Chiesa del Santo Volto, Turin, Italy
The Chiesa del Santo Volto was inaugurated in December 2006 and is one of the most modern churches in Turin. In a country such as Italy, which remains deeply religious this church is a symbol of the vigour and popularity of the modern church.
The building was constructed (by using older buildings) in the previously industrial Thorn 3 area of Turin, in Via Valdellatorre 11.
The church was designed by the architect Mario Botta and was constructed on the same site as an office complex for the Metropolitan Curia (Roman Catholic Church offices).
The church cost €5m to construct. The planning for the church and associated structures was carried out between 2001 and 2004 and the church was constructed between June 2004 and December 2006. The church has a floor area of 26,300m².
DESIGN, PLANNING AND SITING
The church was constructed as part of a larger complex on the previous industrial site of the old Bogaro steel mills. The building was positioned so that it would be a prominent feature in the larger project, which concerns the recycling and refurbishment of older industrial buildings.
The church structure is formed by seven interlinked perimeter towers, which provide a huge vaulted internal space for church services and prayer. One of the towers provides the front entrance of the church.
The church's seven perimeter towers are in turn surrounded by 14 further lower structures representing nail heads; the spaces between the towers and nail heads act as skylights and allow indirect lighting of the interior with diffuse natural light.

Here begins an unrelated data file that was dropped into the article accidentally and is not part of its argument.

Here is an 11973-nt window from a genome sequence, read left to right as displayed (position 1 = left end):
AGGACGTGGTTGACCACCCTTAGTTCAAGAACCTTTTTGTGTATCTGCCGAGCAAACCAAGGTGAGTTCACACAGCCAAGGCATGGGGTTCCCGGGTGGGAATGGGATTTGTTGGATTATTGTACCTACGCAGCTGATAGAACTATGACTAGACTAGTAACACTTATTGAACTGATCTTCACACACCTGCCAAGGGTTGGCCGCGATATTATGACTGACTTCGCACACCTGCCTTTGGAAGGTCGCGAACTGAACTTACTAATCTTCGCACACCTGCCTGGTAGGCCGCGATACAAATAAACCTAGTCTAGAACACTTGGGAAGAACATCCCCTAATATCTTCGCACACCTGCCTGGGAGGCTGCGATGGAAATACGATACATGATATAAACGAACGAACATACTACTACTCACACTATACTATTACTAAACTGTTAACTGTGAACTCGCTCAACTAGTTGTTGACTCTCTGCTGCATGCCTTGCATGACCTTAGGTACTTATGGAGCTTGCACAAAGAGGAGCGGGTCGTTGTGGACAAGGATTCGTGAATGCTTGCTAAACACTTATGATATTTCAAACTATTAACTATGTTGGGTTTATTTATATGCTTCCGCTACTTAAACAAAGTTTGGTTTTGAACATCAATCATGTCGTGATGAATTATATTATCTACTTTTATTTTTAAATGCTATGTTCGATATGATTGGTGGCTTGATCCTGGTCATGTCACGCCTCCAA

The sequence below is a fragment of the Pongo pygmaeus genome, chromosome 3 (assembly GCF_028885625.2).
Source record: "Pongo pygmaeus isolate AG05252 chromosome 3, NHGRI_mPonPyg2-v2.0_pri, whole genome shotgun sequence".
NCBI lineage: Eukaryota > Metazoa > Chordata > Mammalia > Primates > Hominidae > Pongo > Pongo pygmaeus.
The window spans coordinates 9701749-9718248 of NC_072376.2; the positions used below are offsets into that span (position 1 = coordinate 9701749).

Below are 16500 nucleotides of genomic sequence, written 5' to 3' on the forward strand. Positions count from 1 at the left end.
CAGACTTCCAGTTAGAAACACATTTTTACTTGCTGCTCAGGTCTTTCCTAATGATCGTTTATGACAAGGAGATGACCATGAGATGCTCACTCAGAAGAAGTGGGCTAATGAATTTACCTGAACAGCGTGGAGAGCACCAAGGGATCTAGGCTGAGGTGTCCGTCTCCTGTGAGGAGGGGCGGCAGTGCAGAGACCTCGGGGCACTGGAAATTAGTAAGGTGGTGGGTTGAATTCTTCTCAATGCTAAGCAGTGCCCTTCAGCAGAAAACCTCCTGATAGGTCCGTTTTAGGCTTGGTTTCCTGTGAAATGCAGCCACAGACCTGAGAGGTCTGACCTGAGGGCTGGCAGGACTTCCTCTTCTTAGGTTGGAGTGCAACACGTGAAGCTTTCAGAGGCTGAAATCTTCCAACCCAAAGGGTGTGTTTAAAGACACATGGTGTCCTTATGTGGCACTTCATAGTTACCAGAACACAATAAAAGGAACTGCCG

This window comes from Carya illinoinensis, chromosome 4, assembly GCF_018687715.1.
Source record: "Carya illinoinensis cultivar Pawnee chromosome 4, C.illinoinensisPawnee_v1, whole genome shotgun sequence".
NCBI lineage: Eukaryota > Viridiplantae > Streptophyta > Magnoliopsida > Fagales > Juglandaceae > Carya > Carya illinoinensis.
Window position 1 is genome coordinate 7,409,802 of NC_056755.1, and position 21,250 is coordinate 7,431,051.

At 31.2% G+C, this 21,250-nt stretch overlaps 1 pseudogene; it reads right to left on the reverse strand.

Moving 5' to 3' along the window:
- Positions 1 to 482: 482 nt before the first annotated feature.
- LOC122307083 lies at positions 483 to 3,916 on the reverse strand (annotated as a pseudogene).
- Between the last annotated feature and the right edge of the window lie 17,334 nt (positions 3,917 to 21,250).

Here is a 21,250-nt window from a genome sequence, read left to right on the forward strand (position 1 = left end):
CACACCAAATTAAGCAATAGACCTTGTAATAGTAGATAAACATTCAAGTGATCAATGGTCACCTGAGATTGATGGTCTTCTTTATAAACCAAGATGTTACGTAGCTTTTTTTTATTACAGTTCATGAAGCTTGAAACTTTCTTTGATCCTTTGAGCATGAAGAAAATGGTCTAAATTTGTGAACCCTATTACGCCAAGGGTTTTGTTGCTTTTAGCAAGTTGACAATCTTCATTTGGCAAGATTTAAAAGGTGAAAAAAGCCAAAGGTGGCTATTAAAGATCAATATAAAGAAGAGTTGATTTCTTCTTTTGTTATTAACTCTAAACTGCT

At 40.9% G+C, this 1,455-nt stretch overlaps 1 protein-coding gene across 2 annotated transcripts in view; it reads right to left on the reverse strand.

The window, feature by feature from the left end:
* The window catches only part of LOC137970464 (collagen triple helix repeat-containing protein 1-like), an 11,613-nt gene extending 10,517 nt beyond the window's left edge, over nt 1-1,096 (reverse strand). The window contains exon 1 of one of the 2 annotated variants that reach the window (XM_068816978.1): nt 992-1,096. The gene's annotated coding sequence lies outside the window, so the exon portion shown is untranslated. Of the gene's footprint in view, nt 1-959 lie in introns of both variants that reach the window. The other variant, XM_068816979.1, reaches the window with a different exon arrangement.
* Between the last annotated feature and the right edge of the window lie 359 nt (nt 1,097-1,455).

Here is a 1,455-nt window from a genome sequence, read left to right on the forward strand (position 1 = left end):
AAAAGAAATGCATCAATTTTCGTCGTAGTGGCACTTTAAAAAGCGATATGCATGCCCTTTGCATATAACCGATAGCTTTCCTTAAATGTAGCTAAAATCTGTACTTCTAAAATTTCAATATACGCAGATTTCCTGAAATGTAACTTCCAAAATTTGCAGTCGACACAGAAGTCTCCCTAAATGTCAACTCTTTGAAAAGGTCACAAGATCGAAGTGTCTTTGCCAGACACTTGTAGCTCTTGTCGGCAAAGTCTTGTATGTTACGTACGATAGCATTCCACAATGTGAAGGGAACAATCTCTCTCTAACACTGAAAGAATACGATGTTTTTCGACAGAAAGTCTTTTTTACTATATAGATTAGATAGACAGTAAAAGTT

Mario Botta often uses the term 'gear' (gear cogs) in order to explain this architecture.
Underneath the church and the consecrated ground at the front of the church façade a conference centre has been constructed specifically for pastoral activities. The tower of the former chimney of the steel mill was saved and has been wrapped with a helical symbolic metal structure so that it gives a sense of ascension and on top of this a cross has been positioned.
Turin, like many other European cities, is facing a change in its purpose. There are large industrial areas in the heart of the city which will now assume new vocations. Cardinal Severino Poletto, Archbishop of Turin, has taken the initiative in this by the construction of the new church and Curia offices on the area of the former steel mills in via Borgaro.
It is not a commonplace project in modern times to have a well-known architect such as Mario Botta designing and constructing a modern church and the whole project represented a challenge to produce a design that would satisfy the requirements of a religious building and the image of Turin as a post-industrial city.
A NEW CITY PLAN
The new parochial complex is an integral part of the program of transformations in the general regulator of Turin's 1995 plan. The plan is also part of a PRIU, 'a program of city requalification', which was put forward to reintegrate the city with its industrial areas.